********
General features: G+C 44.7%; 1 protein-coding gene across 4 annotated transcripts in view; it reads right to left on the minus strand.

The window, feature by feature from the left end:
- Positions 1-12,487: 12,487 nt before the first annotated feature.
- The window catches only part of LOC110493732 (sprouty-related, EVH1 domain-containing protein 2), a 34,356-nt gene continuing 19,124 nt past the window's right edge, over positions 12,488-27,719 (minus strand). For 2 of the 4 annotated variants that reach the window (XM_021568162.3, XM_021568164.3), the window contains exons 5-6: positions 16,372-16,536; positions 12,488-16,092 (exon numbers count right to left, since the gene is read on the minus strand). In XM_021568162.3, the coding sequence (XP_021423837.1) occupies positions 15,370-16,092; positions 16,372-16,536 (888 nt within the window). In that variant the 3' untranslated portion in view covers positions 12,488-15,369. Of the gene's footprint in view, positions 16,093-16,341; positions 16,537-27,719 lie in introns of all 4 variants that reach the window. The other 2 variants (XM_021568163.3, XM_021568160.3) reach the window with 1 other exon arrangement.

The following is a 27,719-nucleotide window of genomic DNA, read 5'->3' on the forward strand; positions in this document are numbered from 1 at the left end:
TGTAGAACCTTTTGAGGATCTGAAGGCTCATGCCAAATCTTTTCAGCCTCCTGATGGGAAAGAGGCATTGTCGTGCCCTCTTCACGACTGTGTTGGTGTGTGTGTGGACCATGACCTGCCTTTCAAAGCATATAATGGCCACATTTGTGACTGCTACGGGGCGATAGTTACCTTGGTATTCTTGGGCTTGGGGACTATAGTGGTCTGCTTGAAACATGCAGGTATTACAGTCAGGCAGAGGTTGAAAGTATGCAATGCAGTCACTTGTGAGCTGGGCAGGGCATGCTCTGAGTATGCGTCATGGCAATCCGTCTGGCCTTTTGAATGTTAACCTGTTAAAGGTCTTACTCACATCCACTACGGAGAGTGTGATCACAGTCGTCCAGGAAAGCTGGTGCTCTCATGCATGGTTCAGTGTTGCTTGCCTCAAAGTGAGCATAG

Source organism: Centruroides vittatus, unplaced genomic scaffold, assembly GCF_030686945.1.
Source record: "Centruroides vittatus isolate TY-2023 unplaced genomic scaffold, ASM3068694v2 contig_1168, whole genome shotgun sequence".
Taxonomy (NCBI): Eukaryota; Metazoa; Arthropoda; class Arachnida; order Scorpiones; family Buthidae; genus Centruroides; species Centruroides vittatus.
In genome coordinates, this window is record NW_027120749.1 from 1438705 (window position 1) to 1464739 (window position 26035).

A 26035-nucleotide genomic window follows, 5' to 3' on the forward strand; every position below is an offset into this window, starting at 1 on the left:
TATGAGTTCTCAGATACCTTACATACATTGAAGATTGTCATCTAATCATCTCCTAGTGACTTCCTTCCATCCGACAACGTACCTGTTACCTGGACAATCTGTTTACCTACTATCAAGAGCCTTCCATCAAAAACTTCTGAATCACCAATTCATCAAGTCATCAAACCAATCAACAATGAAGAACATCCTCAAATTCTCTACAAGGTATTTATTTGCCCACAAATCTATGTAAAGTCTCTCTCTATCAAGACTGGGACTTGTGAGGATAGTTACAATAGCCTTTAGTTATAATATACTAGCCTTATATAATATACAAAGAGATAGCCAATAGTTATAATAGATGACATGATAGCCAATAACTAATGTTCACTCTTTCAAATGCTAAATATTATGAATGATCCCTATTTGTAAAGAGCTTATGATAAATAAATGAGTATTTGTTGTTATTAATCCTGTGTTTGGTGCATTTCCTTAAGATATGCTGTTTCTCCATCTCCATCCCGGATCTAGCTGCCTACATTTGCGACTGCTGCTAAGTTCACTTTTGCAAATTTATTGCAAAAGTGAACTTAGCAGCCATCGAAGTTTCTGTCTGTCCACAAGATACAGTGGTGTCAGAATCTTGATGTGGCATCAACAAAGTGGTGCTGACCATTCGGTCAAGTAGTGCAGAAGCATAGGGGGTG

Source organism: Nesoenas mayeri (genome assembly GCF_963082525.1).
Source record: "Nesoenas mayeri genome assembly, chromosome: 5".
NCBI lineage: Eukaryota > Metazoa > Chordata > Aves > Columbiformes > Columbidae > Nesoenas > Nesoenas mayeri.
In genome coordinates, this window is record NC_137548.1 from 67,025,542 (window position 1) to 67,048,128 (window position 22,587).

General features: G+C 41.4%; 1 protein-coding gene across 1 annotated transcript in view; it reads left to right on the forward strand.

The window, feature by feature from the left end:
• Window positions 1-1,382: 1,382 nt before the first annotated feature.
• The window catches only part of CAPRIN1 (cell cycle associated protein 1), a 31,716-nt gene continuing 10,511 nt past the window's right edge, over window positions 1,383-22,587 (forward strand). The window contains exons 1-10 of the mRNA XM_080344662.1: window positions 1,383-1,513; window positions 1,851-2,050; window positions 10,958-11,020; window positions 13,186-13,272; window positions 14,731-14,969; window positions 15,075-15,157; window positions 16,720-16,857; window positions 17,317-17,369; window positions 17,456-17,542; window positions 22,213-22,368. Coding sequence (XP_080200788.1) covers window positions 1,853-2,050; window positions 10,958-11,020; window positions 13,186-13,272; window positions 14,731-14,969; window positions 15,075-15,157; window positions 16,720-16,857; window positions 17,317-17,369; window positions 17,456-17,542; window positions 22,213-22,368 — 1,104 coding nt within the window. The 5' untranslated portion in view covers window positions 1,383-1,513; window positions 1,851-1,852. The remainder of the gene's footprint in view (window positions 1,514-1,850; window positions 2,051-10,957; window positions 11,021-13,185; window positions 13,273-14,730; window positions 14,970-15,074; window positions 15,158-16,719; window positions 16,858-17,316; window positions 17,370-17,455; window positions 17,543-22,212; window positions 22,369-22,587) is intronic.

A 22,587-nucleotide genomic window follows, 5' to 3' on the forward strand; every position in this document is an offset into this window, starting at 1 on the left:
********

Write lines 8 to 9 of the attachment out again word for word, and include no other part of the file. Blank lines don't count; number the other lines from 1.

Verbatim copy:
Source record: "Centruroides vittatus isolate TY-2023 unplaced genomic scaffold, ASM3068694v2 contig_1168, whole genome shotgun sequence".
Taxonomy (NCBI): Eukaryota; Metazoa; Arthropoda; class Arachnida; order Scorpiones; family Buthidae; genus Centruroides; species Centruroides vittatus.